COLUMBIA FALLS – It might be the most difficult, and shortest highway problem in Western Montana.
But with traffic to and from Glacier National Park soaring in recent years, it’s a complicated problem which desperately needs a solution to save lives.
During his tenure as Missoula District Administrator, Ed Toavs and his team with the Montana Department of Transportation have accomplished an amazing amount of work.
A majority of the Kalispell Bypass was finished, major freeway interchanges have been built, dozens of bridges restored or completely replaced on I-90, in the Bitterroot and in Missoula.
Even the dilapidated bridge at Hungry Horse is gone. But just west of there is a project which still needs a fix. And Toavs, who is retiring from MDT to go into the private sector, says Badrock Canyon is extremely difficult. Perched at the bottom of the cliff between Columbia Mountain and the Flathead River, it’s a highway where lives have been lost and solutions haven’t been found.
“If you go behind the guardrail and look up at Columbia Mountain, there’s this large ledge up there,” Toavs said. “And that’s fractured shale on that entire face of Columbia Mountain and so the geotechs have told me if that get’s disturbed too much you might block half of the Flathead River. So definitely some concern there.”
The problem is essentially one of space. if you can’t do a traditional “cut” on the mountain, how do you find room for the four lane, straighter highway that’s needed?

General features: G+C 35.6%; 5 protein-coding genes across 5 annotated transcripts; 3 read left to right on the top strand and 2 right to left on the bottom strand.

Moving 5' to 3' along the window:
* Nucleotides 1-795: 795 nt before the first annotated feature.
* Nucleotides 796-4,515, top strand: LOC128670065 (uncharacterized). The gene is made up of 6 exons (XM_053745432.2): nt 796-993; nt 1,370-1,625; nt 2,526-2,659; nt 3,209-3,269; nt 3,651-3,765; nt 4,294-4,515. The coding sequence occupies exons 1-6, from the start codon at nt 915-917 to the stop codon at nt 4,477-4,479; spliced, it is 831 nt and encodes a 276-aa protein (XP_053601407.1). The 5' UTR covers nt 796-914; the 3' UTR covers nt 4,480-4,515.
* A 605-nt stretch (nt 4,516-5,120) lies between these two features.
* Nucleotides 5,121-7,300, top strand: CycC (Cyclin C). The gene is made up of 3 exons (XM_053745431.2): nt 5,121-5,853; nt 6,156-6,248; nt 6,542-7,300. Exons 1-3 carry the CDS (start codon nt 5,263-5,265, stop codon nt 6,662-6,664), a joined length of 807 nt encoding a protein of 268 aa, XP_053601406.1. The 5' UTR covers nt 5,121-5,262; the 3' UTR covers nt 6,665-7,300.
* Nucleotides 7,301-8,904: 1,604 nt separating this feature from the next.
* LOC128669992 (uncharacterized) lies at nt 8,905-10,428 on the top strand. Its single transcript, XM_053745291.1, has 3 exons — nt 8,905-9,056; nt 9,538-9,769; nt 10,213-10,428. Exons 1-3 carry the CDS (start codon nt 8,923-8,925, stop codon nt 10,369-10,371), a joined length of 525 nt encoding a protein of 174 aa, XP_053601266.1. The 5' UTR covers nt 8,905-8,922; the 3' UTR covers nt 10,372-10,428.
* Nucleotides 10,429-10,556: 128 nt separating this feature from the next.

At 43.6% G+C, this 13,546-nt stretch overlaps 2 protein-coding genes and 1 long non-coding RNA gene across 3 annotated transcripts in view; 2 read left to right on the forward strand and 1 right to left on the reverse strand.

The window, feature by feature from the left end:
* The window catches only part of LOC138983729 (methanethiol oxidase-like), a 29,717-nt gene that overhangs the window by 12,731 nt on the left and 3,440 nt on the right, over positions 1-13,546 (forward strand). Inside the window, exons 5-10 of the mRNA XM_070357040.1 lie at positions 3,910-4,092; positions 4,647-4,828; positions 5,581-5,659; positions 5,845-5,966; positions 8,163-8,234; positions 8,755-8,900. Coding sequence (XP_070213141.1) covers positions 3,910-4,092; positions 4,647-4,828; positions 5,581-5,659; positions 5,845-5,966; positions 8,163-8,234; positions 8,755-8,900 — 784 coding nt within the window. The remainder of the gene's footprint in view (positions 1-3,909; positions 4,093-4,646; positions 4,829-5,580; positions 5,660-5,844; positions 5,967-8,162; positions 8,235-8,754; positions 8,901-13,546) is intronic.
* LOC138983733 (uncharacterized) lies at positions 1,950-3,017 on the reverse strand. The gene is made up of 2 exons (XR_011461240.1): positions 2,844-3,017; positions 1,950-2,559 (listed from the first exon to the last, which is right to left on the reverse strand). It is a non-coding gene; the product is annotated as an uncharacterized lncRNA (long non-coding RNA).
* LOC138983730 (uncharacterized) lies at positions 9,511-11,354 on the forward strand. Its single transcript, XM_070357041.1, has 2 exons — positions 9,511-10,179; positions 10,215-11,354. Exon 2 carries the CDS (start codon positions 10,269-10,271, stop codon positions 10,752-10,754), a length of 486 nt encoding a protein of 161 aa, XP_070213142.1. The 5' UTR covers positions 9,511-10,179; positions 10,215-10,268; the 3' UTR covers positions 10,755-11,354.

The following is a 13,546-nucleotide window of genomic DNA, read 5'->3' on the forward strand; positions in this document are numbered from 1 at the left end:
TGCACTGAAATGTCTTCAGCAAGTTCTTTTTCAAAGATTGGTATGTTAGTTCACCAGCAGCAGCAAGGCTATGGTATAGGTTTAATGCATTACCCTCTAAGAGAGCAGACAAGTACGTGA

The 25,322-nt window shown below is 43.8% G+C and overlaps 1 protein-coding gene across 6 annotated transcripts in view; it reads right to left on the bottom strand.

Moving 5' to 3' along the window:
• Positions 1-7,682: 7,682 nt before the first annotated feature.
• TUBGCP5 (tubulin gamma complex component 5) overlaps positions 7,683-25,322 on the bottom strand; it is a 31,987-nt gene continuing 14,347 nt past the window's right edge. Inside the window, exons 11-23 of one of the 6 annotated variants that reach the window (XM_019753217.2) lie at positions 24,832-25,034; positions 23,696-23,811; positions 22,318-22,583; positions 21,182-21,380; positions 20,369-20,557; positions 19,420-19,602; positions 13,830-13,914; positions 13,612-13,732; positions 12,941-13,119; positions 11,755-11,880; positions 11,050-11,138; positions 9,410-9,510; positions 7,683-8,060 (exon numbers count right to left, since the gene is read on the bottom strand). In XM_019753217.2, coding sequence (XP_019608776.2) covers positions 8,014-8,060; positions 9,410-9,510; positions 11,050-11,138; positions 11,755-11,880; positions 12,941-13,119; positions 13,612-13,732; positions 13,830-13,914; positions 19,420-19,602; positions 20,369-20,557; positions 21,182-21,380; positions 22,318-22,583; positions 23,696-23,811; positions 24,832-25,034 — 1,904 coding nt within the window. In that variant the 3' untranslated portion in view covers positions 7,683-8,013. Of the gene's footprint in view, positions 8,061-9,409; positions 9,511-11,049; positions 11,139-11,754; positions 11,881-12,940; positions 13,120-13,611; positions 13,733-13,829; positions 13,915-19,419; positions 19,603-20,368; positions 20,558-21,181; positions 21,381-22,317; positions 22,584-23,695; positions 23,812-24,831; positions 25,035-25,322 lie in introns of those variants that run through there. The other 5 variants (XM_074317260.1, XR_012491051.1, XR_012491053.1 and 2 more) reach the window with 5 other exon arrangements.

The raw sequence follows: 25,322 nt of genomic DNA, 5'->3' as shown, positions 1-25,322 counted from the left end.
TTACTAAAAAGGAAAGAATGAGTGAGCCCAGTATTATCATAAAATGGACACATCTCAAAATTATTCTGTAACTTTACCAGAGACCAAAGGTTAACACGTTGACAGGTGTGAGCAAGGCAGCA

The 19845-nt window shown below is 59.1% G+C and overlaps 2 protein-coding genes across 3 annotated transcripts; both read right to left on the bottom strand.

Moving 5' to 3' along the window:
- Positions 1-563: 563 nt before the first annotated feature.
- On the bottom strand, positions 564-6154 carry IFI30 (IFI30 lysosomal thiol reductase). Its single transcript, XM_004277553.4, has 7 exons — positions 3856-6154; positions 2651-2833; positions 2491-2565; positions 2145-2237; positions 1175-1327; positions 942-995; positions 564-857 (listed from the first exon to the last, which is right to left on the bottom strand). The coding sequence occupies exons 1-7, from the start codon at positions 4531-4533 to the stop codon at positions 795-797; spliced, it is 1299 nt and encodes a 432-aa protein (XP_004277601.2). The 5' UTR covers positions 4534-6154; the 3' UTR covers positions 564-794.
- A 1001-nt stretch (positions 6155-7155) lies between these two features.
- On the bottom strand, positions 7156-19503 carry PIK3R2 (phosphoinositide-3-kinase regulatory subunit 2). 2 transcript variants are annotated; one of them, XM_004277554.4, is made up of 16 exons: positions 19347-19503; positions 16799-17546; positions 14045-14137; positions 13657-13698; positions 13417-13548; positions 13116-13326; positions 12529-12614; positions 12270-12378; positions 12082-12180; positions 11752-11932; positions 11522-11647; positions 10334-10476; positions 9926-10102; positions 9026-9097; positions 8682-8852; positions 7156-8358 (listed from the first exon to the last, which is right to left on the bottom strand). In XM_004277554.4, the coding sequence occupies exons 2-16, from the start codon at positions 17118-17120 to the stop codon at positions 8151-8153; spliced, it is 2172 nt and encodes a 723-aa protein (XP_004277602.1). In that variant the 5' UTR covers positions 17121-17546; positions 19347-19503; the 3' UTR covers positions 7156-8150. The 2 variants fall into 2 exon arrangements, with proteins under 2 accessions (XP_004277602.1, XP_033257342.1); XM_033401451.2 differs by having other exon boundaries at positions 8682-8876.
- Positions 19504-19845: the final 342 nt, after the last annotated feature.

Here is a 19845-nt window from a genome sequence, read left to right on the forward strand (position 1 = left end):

“We could do, say a cantilevered structure throughout part of that canyon, but that makes the project cost $30 million. That’s hard to justify for a rural section of highway for one and a half miles. If we could do, say, an earthen retaining wall it could cut the cost in half. That is doable.”
Additionally, Toavs says there are wildlife crossings to consider, the boat launch on the river and a gas main under the highway.
“I think of it in two ways. You have a social aspect and an engineering aspect. The social aspect, our cultural, is you have a couple of tribes, the Blackfeet and the CSKT that have some interest in there, some historical interest. So that has to be acknowledged and respected. ”
What has Toavs is worried is the present danger. While the road from Hungry Horse east, and west to Columbia Falls, is all four lane, with a path for bikes and hikers, but no provisions at all in Badrock. But he says at least US 2 on either side is finished.
“If we can figure out a way to navigate doing some work on the river side and staying out of the rock areas, you have a fundable project at some point. And that needs to happen. Because as traffic increases more and more and more, and also bicycle and pedestrian traffic with the shared use path, that becomes more and more dangerous. And more and more of a safety issue in the summertime. And that’s something that we just need to avoid.”
The MDT has hired an engineering firm to begin looking at possible solutions for the highway through Badrock Canyon, and hopefully those ideas could help with the question of how to pay for the improvements.